The pre-dawn stillness of “the bush” was broken by our wildlife tracker, a tall man by the name of Enoch, pounding on the pole of our tree camp platform and announcing “time to get up!” It was not quite 5:00am in the Klaserie Private Nature Reserve and the blackness of the eastern horizon was just turning a light gray.
As we slowly gained focus, it would still be some time until we saw the first rays of sunshine. Somewhere, off in the distance, a nocturnal hyena giggled. We’d flown for two days and two nights to fulfill our dreams of going on an African safari and we’d finally made it to the bush.
For several years, we’ve had the dream of going on safari in South Africa. My parents had been to Africa several times and they urged us to “visit Africa before it changes.” We’d spent years trying to figure out a way of making this trip happen, but limited vacation time always got in the way. We couldn’t fathom making the trip for anything less than two weeks. We didn’t want to cut our experience short.
Like most novice safari visitors, we had our dreams of seeing Africa’s big five game: the mighty lion, the majestic African elephant, the shy leopard, the fearsome rhinoceros and the unpredictable Cape buffalo. Of course, there are other animals we wanted to see: the skittish zebra, the elegant long-necked giraffe, the vicious hippopotamus, the stealthy crocodile, the graceful impala, and many more.
So, in the early pre-dawn hours, we boarded our open-top Land Rover for our first game drive in the Klaserie Private Nature Reserve. It was a cold South African winter morning and we huddled under blankets clutching our cameras and hoping for big game sightings. Humming along the dirt track roads, we slowed for sightings of impala herds and several kudu pairs.
Our first sighting loomed large as we turned a blind corner. There, munching blissfully unaware on a small tree, was a male elephant. Due to the blind corner, we’d stopped closer to the elephant than our guide normally would like, however, this male was entirely unphased and gave us only a glance before going back to eating the tree.
Shortly thereafter, we came on square-lipped rhinoceros (sometimes called white rhinos) in a small clearing. These fearsome beasts were shy with us, sliding behind a bush and play hide-and-seek as we watched them.
Our guide, Matt, and tracker Enoch from nThambo Tree Camp explained rhino conservation, anti-poaching efforts and the disgusting trade in rhino horns. You read about this kind of thing in the news, but seeing this magnificent creatures up close (and not in a zoo), makes it all the more real…and heartbreaking.
On a subsequent afternoon drive, we saw four of the big five in one trip. Straight off, we saw a family of rhinos in a clearing – including a male, female and a calf. As we worked our way west towards the approaching sunset, we came on a herd of Cape buffalo were gathered in a small field and nearby a small male elephant was happily ripping a nearby tree of all its leaves and small branches.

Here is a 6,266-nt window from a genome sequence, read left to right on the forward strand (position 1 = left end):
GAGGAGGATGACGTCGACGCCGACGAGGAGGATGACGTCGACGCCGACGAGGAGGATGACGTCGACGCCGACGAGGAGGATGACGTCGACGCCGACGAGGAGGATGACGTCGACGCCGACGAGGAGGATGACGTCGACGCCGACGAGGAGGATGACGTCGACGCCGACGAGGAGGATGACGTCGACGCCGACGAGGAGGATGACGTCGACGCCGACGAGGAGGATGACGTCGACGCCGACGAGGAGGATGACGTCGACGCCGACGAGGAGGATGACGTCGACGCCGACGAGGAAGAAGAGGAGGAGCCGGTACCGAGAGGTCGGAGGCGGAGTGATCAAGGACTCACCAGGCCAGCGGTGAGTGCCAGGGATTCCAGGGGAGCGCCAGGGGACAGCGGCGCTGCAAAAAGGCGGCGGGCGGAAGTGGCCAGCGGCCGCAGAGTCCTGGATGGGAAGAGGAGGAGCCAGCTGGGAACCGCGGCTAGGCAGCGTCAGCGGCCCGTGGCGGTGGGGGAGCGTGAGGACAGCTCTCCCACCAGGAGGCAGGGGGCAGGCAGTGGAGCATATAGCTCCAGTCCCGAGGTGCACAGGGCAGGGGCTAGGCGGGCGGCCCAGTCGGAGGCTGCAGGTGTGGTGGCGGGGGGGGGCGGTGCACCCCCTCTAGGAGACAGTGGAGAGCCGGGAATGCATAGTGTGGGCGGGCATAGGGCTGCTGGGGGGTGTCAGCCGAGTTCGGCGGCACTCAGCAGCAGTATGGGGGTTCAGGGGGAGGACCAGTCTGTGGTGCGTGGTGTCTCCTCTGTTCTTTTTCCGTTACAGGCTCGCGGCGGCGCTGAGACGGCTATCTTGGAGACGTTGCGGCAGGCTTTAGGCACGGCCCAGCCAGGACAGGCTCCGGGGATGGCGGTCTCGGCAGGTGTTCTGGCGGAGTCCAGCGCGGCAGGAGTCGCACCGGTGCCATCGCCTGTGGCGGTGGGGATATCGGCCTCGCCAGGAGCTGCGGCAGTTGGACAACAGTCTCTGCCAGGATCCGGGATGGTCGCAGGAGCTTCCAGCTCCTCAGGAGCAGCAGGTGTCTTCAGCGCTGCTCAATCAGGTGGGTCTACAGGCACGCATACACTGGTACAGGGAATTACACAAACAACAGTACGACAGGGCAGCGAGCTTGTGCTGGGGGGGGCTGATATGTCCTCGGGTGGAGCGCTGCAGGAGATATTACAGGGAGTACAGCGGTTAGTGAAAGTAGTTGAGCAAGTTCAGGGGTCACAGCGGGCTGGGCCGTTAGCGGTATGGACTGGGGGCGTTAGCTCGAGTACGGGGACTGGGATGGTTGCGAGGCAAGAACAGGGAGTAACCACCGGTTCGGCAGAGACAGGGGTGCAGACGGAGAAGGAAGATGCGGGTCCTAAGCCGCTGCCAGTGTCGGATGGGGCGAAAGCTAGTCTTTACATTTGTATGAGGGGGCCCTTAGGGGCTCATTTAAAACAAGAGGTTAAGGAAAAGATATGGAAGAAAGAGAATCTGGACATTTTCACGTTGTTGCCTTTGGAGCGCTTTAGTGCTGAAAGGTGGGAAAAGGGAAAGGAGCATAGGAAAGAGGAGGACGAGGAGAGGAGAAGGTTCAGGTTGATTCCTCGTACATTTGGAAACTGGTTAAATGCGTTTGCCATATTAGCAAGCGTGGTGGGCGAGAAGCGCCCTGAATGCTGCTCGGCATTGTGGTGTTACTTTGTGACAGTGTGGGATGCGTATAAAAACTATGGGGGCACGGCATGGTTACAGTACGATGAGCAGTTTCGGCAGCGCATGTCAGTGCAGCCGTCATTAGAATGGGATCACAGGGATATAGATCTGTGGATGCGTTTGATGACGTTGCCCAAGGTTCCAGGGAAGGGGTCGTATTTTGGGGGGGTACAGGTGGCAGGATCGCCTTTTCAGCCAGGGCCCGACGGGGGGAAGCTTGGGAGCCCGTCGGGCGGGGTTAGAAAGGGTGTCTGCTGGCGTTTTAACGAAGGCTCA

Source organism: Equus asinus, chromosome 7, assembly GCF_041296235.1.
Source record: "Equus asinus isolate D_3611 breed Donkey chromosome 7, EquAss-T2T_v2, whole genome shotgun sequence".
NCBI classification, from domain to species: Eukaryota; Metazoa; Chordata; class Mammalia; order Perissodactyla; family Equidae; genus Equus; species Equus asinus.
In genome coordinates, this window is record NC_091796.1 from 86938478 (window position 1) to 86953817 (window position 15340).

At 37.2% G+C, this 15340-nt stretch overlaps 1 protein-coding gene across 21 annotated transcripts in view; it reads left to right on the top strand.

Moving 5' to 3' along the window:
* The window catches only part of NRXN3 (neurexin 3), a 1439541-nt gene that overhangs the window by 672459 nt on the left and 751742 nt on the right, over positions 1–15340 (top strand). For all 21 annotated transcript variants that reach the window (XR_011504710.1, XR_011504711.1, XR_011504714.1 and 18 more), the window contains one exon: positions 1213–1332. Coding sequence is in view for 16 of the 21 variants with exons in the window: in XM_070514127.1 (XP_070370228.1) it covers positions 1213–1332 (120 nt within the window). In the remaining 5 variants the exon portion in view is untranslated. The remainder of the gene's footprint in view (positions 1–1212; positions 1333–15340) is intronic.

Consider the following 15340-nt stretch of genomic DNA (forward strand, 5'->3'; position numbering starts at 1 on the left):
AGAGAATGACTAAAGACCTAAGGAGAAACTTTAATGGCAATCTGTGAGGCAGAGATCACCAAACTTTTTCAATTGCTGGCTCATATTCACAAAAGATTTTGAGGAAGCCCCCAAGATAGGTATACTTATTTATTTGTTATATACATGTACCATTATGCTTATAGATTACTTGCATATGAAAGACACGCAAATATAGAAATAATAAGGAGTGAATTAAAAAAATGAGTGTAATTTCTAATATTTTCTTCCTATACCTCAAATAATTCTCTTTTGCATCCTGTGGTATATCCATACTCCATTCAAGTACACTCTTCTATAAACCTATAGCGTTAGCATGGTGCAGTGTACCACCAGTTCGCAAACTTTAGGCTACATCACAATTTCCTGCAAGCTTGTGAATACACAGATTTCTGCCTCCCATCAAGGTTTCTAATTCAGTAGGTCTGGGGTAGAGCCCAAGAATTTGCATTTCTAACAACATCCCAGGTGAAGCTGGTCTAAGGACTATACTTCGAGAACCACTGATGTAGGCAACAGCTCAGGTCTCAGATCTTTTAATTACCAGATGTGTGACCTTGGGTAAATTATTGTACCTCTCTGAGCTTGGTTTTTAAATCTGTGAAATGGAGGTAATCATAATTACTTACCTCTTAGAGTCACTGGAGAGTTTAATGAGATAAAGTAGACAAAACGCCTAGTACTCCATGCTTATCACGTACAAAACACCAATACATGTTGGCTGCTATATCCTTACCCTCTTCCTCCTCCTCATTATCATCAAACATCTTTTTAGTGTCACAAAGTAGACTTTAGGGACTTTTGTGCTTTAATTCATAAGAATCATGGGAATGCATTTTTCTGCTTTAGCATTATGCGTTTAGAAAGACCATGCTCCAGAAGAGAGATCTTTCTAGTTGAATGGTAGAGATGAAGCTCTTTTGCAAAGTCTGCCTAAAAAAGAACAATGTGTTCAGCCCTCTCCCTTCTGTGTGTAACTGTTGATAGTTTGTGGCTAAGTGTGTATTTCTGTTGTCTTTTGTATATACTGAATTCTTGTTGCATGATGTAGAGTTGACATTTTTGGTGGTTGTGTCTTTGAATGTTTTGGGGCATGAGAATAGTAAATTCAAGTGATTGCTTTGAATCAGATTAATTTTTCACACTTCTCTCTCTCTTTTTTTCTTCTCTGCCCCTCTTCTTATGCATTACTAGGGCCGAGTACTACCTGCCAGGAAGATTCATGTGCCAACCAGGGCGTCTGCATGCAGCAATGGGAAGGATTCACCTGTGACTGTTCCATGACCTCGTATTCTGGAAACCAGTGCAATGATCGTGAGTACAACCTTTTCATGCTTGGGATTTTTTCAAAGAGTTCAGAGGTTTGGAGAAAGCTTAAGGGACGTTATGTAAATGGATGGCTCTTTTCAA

Just down the dirt track, we headed off into the bush were two female lions were lounging in the shade. One of the lions had recently given birth. On this drive, we also saw warthogs, zebras and kudu.
We moved to a different part of the Klaserie Reserve for the last part of our trip. On our final morning game drive, our game ranger Faffa from Africa on Foot camp, took us out for a game drive in the search of our final big five animal: the leopard. Far from our camp, in a stand of tall trees, we found one lounging lazily on a branch in a tree. She took our presence in stride. We were impressed with how beautiful these animals are!
A lot of people spend a lot of time planning the perfect South African safari and making sure they see the Big Five. And yes, the Big Five are each magical and amazing to see.
However, along the way, we realized that the journey is actually the destination. The process of tracking the animals, stopping to look at animal tracks in the soft sand and the way the grasses have been pushed down – it’s all part of the safari experience.
Yes, we had a game drive where we didn’t see anything other than three impala – all for a four-hour effort. However, even in that experience, we were having the time of our lives. Going on a big five safari was a dream come true!
We explored the Klaserie Private Nature Reserve while we were the guests of Africa on Foot and nThambo Tree Camp. As always, all opinions are our own.
Lance Longwell is a travel writer and photographer who has published Travel Addicts since 2008, making it one of the oldest travel blogs. He is a life-long traveler, having visited all 50 of the United States by the time he graduated high school. Lance has continued his adventures by visiting 70 countries on 5 continents – all in search of the world’s perfect sausage. He’s a passionate foodie and enjoys hot springs and cultural oddities. When he’s not traveling (or writing about travel), you’ll find him photographing his hometown of Philadelphia.